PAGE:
British Romantic poets and painters saw flashes of universal insight; they became visionaries who departed from the temporal world in their works and set upon a sublime, almost "out-of-body" experience, to redefine the conceptions of beauty in art and nature. Artists believed they could create meaning in what they saw, that their minds were active agents upon the universe, that their visions were each unique and yet still connected to nature and their fellow man's.
Two proponents of this universality in nature and art were Edmund Burke, an outspoken politician and theorist, and William Gilpin, a well-traveled artist and essayist. Each redefined the classical Platonic conceptions of the beautiful, sublime, and picturesque to fit their Romantic sensibilities. Whereas Burke's theories of the sublime and beautiful were rooted more in gender politics than strict assessment of art or nature, Gilpin's essays were grounded in aesthetic judgment, unhindered by as much psychological subtext
In his seminal work, A Philosophical Enquiry into the Origin of Our Ideas of the Sublime and Beautiful, Edmund Burke equates the sublime with terror; "that is, it is productive of the strongest emotion which the mind is capable of feeling". Although it may sound akin to sadistic commentary, "...I am satisfied the ideas of pain are much more powerful than those which enter on the part of pleasure," Burke's equation of the sublime to a deep-rooted pain is linguistically accurate since pain, by definition, is the body's recognition of sensory nerve overload. In this way, the sublime is a psycho-biological reaction to an ideal that transcends merely the beautiful.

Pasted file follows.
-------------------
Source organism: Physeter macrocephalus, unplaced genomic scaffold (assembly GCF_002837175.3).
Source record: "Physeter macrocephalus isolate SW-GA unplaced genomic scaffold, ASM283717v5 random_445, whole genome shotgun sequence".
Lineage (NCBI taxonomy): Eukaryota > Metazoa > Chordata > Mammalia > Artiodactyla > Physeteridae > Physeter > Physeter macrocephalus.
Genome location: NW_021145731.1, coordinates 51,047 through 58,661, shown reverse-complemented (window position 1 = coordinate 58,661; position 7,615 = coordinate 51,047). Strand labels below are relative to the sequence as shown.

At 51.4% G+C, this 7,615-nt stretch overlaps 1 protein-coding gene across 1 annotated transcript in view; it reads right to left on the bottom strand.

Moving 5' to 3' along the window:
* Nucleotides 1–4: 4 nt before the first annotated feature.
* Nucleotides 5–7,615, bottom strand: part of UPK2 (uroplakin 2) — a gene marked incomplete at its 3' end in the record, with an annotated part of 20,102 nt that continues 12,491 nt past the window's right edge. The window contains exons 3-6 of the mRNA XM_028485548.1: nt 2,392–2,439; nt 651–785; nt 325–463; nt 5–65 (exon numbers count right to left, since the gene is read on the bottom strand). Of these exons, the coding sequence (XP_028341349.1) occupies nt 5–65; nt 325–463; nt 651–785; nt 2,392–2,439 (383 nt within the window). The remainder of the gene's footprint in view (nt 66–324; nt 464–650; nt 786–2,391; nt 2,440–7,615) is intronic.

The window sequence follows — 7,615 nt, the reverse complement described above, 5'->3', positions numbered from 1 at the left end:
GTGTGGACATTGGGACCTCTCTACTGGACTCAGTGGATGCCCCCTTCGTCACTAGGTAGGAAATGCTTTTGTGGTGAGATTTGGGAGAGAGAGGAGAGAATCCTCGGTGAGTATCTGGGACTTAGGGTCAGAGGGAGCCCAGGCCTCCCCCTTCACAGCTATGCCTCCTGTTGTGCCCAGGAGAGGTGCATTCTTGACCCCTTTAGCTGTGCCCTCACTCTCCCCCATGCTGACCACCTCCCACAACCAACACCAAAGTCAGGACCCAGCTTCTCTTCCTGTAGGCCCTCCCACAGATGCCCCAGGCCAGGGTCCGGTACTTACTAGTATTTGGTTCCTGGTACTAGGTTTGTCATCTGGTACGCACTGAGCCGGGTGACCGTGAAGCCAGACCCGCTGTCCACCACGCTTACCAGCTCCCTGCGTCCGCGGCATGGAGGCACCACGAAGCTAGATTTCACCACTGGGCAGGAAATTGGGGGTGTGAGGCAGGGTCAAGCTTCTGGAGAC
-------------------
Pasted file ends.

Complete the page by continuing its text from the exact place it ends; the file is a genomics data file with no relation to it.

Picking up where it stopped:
Like Burke, Gilpin comments upon the visceral, purely emotional reaction to the sublime that supercedes reason and logic. By example, Gilpin says, "Nothing can be more sublime, than the ocean" (ibid). The ocean is so sublime that it "has little of the picturesque," or that which can be painted. This can be interpreted in three ways: (1) the ocean is so sublime in its natural grandeur that it pauses the intellect and melts the soul; (2) the ocean is so sublime, so vast in size and scope, that it is "perhaps of an incorrect composition" and, therefore, unable to be contained on the space of a canvas; (3) the ocean is so sublime and in such a state of flux with its circulating waves and undulating currents that it cannot be captured with any discernable "neatness" on the canvas.
Whereas Burke spoke of the sublime's powerful and painful incomprehensibility on a psycho-biological level, Gilpin speaks more of the sublime's impenetrability from an artistic level, that is, from an artist's inability to translate its power to the canvas. Obviously, Gilpin prefers to paint the picturesque, the rough and rugged, the asymmetrical, the flawed. Granted, Gilpin's artistic object, architecture, is not the small or feminine objects of which Burke spoke of the beautiful, but the parallel between Gilpin's picturesque and Burke's beautiful seems nonetheless noteworthy. In brief, what is pleasing to the eye is something which the eye is used to seeing, the familiar, but cast in a slightly different way (Burke) or in a irregular form (Gilpin). But what is pleasing to the soul, or the visceral, according to both Burke and Gilpin, is the unfamiliar, the unnatural, the incomprehensible--the sublime.